How early is too early?

When is the appropriate time to discuss the female body with your female daughter? I was listening to a podcast speaker who recommended starting as early as two years old for using vocabulary like vagina and penis. While I agree with the philosophy of adopting an approach that excludes any form of body shaming, I think two years old maybe just a little too early for specific body vocabulary, and here’s why.

When our darling girl was learning to identify her body parts, we had a lovely ritual at night before she went to bed. Right after her bath, while we were dressing her for bed, she would say, “Kiss my nose,” to receive a kiss on her nose, “Kiss my elbow,” to receive a kiss on her elbow, etc. My husband and I always obeyed, until one night she said, “Kiss my bop-pum,” to receive a kiss on her bottom.

Me and Beloved looked at each other, eyebrows raised. Bottom was the generic word we had chosen to introduce her to that part of her anatomy covered by her diaper. There was nothing wrong with her use of the word, but I quickly diverted her attention by cheerfully asking, “Where’s your knee?” She gleefully pointed to it, and the game subtly shifted from “Kiss My…” to “Where is…?”

Why did I steer her attention away from her bottom? My issue wasn’t body shaming or propriety. My concern was completely different.

As a high school teacher, I knew teachers have a legal duty to report any situation we think might endanger a child, but I had no idea how it worked with toddlers. Our daughter’s innocent, “Kiss my bop-pum,” caused an image to flash in my mind, one where some morning she says it to her daycare teacher, and that afternoon the Department of Children Services shows up on our doorstep… which, of course, never happened, but the idea did give me pause.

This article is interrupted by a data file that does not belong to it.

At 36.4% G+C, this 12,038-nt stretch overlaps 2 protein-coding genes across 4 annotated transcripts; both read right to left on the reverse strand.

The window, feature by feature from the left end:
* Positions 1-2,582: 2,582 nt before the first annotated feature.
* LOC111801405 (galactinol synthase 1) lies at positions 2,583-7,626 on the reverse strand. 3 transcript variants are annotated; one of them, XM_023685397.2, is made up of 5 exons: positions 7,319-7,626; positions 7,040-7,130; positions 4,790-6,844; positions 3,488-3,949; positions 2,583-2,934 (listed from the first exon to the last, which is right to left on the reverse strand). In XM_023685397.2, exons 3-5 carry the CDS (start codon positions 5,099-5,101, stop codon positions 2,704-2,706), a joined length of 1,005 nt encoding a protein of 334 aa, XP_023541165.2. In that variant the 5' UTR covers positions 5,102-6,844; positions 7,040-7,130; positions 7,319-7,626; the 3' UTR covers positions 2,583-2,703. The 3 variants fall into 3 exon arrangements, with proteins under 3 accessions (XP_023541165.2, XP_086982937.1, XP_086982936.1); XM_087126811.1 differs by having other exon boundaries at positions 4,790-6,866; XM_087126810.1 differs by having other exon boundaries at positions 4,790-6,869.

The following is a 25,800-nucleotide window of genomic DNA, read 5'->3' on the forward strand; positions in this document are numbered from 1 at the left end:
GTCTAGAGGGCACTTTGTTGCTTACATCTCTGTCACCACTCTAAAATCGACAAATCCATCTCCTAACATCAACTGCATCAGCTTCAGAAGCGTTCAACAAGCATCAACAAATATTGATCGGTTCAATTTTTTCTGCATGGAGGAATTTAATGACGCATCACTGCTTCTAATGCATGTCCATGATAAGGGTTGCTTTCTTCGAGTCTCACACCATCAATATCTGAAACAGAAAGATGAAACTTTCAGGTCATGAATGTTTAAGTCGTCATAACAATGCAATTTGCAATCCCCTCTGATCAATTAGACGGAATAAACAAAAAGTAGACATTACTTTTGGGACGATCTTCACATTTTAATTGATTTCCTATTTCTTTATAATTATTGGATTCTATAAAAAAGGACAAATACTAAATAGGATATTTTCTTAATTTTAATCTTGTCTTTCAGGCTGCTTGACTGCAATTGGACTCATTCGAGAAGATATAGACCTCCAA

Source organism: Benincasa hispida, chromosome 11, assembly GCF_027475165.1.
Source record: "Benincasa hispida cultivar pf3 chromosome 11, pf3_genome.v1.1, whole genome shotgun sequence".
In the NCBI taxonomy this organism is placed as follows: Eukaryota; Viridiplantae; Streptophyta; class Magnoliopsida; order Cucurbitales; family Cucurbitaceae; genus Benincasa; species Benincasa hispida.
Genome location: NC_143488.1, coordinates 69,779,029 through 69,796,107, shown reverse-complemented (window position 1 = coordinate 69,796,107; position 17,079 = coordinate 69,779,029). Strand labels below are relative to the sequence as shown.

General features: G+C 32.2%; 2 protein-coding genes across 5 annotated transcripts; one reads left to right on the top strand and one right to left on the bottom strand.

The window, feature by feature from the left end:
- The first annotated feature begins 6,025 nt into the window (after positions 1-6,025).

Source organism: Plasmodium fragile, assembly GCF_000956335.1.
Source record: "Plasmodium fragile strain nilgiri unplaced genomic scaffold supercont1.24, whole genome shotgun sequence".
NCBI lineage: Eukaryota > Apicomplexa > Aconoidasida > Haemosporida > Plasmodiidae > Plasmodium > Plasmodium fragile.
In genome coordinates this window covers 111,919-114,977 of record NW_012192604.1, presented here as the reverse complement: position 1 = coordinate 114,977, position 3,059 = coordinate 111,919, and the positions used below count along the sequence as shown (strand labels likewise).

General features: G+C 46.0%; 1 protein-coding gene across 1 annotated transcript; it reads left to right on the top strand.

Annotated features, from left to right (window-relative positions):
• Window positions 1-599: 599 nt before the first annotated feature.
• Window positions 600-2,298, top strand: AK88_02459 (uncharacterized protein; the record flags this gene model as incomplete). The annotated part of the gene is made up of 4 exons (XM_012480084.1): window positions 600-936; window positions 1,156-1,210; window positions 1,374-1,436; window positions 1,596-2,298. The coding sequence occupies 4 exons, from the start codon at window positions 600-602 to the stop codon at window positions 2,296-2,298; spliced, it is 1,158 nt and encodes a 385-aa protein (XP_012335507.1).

Plus, we are a bi-racial couple, so that makes us different from the mainstream. We have to pay attention to how we want to portray ourselves to the community to circumvent misunderstandings. A little distraction today may prevent an incident tomorrow.

Our “bop-pum” story, now a favorite family anecdote, came to mind when heard the podcast today. Based on my own personal experiences, I offer this humble opinion: People are uncomfortable with things that are different. If body vocabulary is made casual within the family, small children will use it indiscriminately outside of the home, where it is not casual. Unfortunately, if their vocabulary is not as innocent-sounding to the rest of the world, they may receive negative feedback… but you may never be made aware of the conflict. Without the knowledge of what your toddlers are experiencing, you are helpless to address it.

  • Adults taken by surprise may react with inappropriate disapproval, and confuse the child.
  • Other children may tease her upon hearing words that are taboo in their own homes, or think she’s open to “bad words” because they’ve been taught that penis and vagina are said when you’re being naughty.

While a three-year-old may be able to use body vocabulary comfortably and appropriately, how do you explain the weird reactions of other people to someone that young… especially if she keeps it to herself?

Our job is to make our children understand and value themselves, and not to be embarrassed or ashamed. Yes, talk about the body freely with your children, but use age-appropriate vocabulary based on the social norm of your neighborhood. As kids get older, their vocabulary expands naturally, anyway, so why not wait for their words to catch up to their age? Doesn’t that seem better than letting their age catch up to their words?

No doubt the question will come up, so now is the time to figure out how you want to handle it. With a little preparation, you will do just fine.

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